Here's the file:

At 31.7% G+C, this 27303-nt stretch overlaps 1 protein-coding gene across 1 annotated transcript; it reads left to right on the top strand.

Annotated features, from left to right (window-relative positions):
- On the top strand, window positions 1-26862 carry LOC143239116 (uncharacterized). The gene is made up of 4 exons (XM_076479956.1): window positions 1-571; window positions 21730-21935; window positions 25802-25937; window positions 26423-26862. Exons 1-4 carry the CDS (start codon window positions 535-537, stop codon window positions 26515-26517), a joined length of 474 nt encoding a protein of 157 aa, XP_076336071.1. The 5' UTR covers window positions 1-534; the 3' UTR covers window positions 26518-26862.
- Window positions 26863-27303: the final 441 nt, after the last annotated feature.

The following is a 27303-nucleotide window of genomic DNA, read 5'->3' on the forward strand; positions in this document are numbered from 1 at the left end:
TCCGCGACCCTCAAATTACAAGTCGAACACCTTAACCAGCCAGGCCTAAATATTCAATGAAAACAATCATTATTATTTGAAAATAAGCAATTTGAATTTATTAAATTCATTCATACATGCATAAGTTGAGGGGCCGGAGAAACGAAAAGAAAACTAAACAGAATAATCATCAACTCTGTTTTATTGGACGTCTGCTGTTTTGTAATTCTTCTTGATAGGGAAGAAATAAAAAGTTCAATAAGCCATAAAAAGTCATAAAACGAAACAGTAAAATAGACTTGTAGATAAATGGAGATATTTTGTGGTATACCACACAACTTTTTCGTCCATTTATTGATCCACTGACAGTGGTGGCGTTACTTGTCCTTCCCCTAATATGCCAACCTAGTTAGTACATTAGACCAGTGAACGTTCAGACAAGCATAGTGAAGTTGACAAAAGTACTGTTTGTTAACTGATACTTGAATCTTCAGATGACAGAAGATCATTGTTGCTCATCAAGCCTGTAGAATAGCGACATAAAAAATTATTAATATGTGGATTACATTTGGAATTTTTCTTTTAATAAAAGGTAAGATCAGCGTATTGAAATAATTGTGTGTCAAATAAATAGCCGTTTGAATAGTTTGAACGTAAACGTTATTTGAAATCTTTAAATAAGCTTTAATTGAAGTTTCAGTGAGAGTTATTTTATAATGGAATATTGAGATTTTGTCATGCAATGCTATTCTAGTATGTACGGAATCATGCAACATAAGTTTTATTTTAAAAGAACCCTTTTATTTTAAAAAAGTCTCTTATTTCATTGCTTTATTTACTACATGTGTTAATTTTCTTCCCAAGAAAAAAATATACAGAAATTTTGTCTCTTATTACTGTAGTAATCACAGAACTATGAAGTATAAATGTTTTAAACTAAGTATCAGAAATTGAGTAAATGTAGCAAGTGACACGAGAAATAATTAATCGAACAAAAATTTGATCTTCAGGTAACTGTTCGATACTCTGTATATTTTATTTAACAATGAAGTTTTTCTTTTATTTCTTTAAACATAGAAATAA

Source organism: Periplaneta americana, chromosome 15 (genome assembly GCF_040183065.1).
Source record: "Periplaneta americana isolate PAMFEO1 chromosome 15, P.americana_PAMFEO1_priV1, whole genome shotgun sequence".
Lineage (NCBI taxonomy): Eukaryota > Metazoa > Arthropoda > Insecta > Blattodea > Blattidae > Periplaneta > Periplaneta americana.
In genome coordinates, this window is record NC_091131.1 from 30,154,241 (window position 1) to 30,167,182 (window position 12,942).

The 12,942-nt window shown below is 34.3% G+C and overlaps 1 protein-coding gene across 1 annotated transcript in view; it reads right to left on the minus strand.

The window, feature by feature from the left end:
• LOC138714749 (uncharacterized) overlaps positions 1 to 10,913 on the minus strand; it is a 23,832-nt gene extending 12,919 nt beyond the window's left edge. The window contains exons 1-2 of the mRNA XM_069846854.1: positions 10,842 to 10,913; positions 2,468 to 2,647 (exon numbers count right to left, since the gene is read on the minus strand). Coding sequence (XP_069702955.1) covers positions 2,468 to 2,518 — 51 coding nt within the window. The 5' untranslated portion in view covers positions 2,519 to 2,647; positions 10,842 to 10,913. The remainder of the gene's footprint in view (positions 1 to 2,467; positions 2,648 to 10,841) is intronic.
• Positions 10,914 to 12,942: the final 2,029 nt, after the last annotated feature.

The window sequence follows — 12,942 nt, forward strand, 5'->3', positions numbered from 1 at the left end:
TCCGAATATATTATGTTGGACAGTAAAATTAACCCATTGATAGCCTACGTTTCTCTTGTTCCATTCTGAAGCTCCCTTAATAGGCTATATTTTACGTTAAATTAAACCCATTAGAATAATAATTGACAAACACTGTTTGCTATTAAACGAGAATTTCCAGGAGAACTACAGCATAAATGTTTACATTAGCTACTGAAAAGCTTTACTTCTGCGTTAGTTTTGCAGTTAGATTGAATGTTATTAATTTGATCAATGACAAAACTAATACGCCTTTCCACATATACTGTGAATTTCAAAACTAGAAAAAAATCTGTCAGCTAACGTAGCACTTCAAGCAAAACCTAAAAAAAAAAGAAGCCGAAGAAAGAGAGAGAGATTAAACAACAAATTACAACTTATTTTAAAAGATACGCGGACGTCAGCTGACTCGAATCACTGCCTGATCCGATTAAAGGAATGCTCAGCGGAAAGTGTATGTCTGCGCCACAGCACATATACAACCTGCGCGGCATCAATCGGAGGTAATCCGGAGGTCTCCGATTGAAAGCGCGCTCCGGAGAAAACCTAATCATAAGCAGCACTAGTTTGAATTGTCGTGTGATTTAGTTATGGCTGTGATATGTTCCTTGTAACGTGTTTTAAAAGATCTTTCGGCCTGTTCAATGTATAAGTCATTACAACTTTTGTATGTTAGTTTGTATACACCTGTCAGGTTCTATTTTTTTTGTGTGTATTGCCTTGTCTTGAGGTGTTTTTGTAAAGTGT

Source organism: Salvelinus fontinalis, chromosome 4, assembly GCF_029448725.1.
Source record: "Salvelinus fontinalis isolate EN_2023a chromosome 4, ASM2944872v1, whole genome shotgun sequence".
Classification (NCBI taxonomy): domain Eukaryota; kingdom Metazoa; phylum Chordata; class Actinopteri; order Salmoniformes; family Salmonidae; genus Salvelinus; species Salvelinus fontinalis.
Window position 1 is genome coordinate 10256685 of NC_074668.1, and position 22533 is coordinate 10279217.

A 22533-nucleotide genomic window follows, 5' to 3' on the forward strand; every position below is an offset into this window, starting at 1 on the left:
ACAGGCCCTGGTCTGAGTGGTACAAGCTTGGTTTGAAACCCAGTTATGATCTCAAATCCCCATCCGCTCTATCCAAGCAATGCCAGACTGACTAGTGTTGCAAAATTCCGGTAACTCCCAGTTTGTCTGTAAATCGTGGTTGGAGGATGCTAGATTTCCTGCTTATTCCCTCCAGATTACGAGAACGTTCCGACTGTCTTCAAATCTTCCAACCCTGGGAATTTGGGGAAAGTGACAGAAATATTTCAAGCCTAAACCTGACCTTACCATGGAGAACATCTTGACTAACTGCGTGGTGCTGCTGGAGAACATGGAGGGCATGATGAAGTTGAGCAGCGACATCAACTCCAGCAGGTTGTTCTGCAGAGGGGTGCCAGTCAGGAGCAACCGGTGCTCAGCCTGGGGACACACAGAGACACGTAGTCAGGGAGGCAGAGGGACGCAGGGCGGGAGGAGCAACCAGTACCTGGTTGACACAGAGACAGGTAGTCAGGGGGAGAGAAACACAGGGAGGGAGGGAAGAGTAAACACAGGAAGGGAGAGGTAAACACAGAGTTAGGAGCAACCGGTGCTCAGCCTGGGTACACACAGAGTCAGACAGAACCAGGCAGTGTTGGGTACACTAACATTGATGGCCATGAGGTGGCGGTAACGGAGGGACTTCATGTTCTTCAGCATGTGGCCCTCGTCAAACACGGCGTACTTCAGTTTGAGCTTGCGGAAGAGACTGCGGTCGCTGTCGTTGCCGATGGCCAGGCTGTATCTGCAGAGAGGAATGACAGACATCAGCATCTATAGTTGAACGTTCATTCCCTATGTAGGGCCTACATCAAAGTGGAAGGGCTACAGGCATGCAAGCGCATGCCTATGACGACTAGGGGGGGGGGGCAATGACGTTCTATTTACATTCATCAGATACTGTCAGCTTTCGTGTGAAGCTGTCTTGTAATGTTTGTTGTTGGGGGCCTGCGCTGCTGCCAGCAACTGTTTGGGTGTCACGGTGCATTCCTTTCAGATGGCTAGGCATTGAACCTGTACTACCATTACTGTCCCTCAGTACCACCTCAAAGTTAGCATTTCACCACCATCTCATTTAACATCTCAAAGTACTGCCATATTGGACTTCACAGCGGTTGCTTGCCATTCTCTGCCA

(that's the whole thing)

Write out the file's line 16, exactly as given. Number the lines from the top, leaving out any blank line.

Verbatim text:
TCCGAATATATTATGTTGGACAGTAAAATTAACCCATTGATAGCCTACGTTTCTCTTGTTCCATTCTGAAGCTCCCTTAATAGGCTATATTTTACGTTAAATTAAACCCATTAGAATAATAATTGACAAACACTGTTTGCTATTAAACGAGAATTTCCAGGAGAACTACAGCATAAATGTTTACATTAGCTACTGAAAAGCTTTACTTCTGCGTTAGTTTTGCAGTTAGATTGAATGTTATTAATTTGATCAATGACAAAACTAATACGCCTTTCCACATATACTGTGAATTTCAAAACTAGAAAAAAATCTGTCAGCTAACGTAGCACTTCAAGCAAAACCTAAAAAAAAAAGAAGCCGAAGAAAGAGAGAGAGATTAAACAACAAATTACAACTTATTTTAAAAGATACGCGGACGTCAGCTGACTCGAATCACTGCCTGATCCGATTAAAGGAATGCTCAGCGGAAAGTGTATGTCTGCGCCACAGCACATATACAACCTGCGCGGCATCAATCGGAGGTAATCCGGAGGTCTCCGATTGAAAGCGCGCTCCGGAGAAAACCTAATCATAAGCAGCACTAGTTTGAATTGTCGTGTGATTTAGTTATGGCTGTGATATGTTCCTTGTAACGTGTTTTAAAAGATCTTTCGGCCTGTTCAATGTATAAGTCATTACAACTTTTGTATGTTAGTTTGTATACACCTGTCAGGTTCTATTTTTTTTGTGTGTATTGCCTTGTCTTGAGGTGTTTTTGTAAAGTGT